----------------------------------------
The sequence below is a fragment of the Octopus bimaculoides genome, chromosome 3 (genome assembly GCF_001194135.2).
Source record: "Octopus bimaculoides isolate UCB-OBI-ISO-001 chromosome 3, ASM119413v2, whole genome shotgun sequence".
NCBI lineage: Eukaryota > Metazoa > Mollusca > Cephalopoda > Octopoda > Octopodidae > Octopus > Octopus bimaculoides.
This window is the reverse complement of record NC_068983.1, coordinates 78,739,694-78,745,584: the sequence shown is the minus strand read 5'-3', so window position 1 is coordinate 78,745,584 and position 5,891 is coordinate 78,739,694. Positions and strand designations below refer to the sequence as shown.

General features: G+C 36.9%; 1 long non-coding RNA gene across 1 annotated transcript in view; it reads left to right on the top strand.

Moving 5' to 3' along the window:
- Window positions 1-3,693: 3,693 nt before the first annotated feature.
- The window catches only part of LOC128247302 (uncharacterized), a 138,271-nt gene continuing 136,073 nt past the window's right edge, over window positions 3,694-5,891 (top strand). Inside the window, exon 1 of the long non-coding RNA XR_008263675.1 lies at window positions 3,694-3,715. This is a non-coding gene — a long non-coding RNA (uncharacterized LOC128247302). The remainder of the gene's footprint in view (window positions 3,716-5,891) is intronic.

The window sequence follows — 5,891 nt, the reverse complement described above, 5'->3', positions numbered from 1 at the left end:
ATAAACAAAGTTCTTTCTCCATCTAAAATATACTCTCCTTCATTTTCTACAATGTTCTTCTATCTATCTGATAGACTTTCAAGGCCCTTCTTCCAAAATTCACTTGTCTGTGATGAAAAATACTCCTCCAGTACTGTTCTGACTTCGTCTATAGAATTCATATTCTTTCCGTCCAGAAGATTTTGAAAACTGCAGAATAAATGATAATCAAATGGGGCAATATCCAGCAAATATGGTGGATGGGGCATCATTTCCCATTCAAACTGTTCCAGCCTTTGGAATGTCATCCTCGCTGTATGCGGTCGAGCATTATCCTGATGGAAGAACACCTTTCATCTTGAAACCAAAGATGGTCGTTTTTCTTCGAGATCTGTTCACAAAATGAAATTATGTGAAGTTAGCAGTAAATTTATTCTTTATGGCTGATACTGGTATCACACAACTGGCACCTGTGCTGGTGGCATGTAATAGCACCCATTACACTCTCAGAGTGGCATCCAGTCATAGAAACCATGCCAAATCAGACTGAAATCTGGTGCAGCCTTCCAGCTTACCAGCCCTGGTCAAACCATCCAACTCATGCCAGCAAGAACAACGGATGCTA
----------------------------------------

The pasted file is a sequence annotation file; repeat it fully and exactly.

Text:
The sequence below is a fragment of the Octopus bimaculoides genome, chromosome 3 (genome assembly GCF_001194135.2).
Source record: "Octopus bimaculoides isolate UCB-OBI-ISO-001 chromosome 3, ASM119413v2, whole genome shotgun sequence".
NCBI lineage: Eukaryota > Metazoa > Mollusca > Cephalopoda > Octopoda > Octopodidae > Octopus > Octopus bimaculoides.
This window is the reverse complement of record NC_068983.1, coordinates 78,739,694-78,745,584: the sequence shown is the minus strand read 5'-3', so window position 1 is coordinate 78,745,584 and position 5,891 is coordinate 78,739,694. Positions and strand designations below refer to the sequence as shown.

General features: G+C 36.9%; 1 long non-coding RNA gene across 1 annotated transcript in view; it reads left to right on the top strand.

Moving 5' to 3' along the window:
- Window positions 1-3,693: 3,693 nt before the first annotated feature.
- The window catches only part of LOC128247302 (uncharacterized), a 138,271-nt gene continuing 136,073 nt past the window's right edge, over window positions 3,694-5,891 (top strand). Inside the window, exon 1 of the long non-coding RNA XR_008263675.1 lies at window positions 3,694-3,715. This is a non-coding gene — a long non-coding RNA (uncharacterized LOC128247302). The remainder of the gene's footprint in view (window positions 3,716-5,891) is intronic.

The window sequence follows — 5,891 nt, the reverse complement described above, 5'->3', positions numbered from 1 at the left end:
ATAAACAAAGTTCTTTCTCCATCTAAAATATACTCTCCTTCATTTTCTACAATGTTCTTCTATCTATCTGATAGACTTTCAAGGCCCTTCTTCCAAAATTCACTTGTCTGTGATGAAAAATACTCCTCCAGTACTGTTCTGACTTCGTCTATAGAATTCATATTCTTTCCGTCCAGAAGATTTTGAAAACTGCAGAATAAATGATAATCAAATGGGGCAATATCCAGCAAATATGGTGGATGGGGCATCATTTCCCATTCAAACTGTTCCAGCCTTTGGAATGTCATCCTCGCTGTATGCGGTCGAGCATTATCCTGATGGAAGAACACCTTTCATCTTGAAACCAAAGATGGTCGTTTTTCTTCGAGATCTGTTCACAAAATGAAATTATGTGAAGTTAGCAGTAAATTTATTCTTTATGGCTGATACTGGTATCACACAACTGGCACCTGTGCTGGTGGCATGTAATAGCACCCATTACACTCTCAGAGTGGCATCCAGTCATAGAAACCATGCCAAATCAGACTGAAATCTGGTGCAGCCTTCCAGCTTACCAGCCCTGGTCAAACCATCCAACTCATGCCAGCAAGAACAACGGATGCTA